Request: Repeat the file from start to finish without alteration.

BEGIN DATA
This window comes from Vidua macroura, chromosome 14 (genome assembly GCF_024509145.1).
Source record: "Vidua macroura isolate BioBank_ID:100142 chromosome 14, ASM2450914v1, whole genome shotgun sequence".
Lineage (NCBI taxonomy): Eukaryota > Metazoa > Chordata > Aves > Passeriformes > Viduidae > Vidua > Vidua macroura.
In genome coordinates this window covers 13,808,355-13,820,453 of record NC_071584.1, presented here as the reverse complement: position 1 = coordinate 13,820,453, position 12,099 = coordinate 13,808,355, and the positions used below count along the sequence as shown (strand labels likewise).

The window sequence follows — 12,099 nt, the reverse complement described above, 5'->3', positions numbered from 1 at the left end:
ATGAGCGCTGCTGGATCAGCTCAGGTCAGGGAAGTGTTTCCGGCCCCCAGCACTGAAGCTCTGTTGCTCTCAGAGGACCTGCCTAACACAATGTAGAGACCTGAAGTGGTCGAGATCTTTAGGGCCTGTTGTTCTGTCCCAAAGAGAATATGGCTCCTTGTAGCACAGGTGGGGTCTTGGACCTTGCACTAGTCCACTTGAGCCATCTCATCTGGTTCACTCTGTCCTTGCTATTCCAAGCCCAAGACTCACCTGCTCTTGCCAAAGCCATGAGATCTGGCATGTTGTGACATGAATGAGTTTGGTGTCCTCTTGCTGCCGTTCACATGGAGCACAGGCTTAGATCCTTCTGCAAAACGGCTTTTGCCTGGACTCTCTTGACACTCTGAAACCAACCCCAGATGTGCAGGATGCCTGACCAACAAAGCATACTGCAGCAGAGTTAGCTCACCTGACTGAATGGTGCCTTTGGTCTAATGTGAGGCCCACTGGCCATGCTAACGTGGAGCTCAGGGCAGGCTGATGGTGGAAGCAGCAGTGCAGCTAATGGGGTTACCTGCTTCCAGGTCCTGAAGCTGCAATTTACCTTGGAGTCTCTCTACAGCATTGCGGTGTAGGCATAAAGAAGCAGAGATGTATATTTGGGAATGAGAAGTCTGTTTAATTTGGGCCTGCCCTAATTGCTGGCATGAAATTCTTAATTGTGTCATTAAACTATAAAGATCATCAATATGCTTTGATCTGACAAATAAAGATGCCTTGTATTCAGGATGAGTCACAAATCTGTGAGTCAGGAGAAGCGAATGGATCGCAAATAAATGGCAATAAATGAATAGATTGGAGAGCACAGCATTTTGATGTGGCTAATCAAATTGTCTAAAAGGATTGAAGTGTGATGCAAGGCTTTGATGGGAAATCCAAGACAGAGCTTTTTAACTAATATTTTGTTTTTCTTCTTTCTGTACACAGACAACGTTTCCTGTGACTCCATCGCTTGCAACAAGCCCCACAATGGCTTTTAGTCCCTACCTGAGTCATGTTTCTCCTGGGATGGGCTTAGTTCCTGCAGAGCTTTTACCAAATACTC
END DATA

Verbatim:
This window comes from Vidua macroura, chromosome 14 (genome assembly GCF_024509145.1).
Source record: "Vidua macroura isolate BioBank_ID:100142 chromosome 14, ASM2450914v1, whole genome shotgun sequence".
Lineage (NCBI taxonomy): Eukaryota > Metazoa > Chordata > Aves > Passeriformes > Viduidae > Vidua > Vidua macroura.
In genome coordinates this window covers 13,808,355-13,820,453 of record NC_071584.1, presented here as the reverse complement: position 1 = coordinate 13,820,453, position 12,099 = coordinate 13,808,355, and the positions used below count along the sequence as shown (strand labels likewise).

The window sequence follows — 12,099 nt, the reverse complement described above, 5'->3', positions numbered from 1 at the left end:
ATGAGCGCTGCTGGATCAGCTCAGGTCAGGGAAGTGTTTCCGGCCCCCAGCACTGAAGCTCTGTTGCTCTCAGAGGACCTGCCTAACACAATGTAGAGACCTGAAGTGGTCGAGATCTTTAGGGCCTGTTGTTCTGTCCCAAAGAGAATATGGCTCCTTGTAGCACAGGTGGGGTCTTGGACCTTGCACTAGTCCACTTGAGCCATCTCATCTGGTTCACTCTGTCCTTGCTATTCCAAGCCCAAGACTCACCTGCTCTTGCCAAAGCCATGAGATCTGGCATGTTGTGACATGAATGAGTTTGGTGTCCTCTTGCTGCCGTTCACATGGAGCACAGGCTTAGATCCTTCTGCAAAACGGCTTTTGCCTGGACTCTCTTGACACTCTGAAACCAACCCCAGATGTGCAGGATGCCTGACCAACAAAGCATACTGCAGCAGAGTTAGCTCACCTGACTGAATGGTGCCTTTGGTCTAATGTGAGGCCCACTGGCCATGCTAACGTGGAGCTCAGGGCAGGCTGATGGTGGAAGCAGCAGTGCAGCTAATGGGGTTACCTGCTTCCAGGTCCTGAAGCTGCAATTTACCTTGGAGTCTCTCTACAGCATTGCGGTGTAGGCATAAAGAAGCAGAGATGTATATTTGGGAATGAGAAGTCTGTTTAATTTGGGCCTGCCCTAATTGCTGGCATGAAATTCTTAATTGTGTCATTAAACTATAAAGATCATCAATATGCTTTGATCTGACAAATAAAGATGCCTTGTATTCAGGATGAGTCACAAATCTGTGAGTCAGGAGAAGCGAATGGATCGCAAATAAATGGCAATAAATGAATAGATTGGAGAGCACAGCATTTTGATGTGGCTAATCAAATTGTCTAAAAGGATTGAAGTGTGATGCAAGGCTTTGATGGGAAATCCAAGACAGAGCTTTTTAACTAATATTTTGTTTTTCTTCTTTCTGTACACAGACAACGTTTCCTGTGACTCCATCGCTTGCAACAAGCCCCACAATGGCTTTTAGTCCCTACCTGAGTCATGTTTCTCCTGGGATGGGCTTAGTTCCTGCAGAGCTTTTACCAAATACTC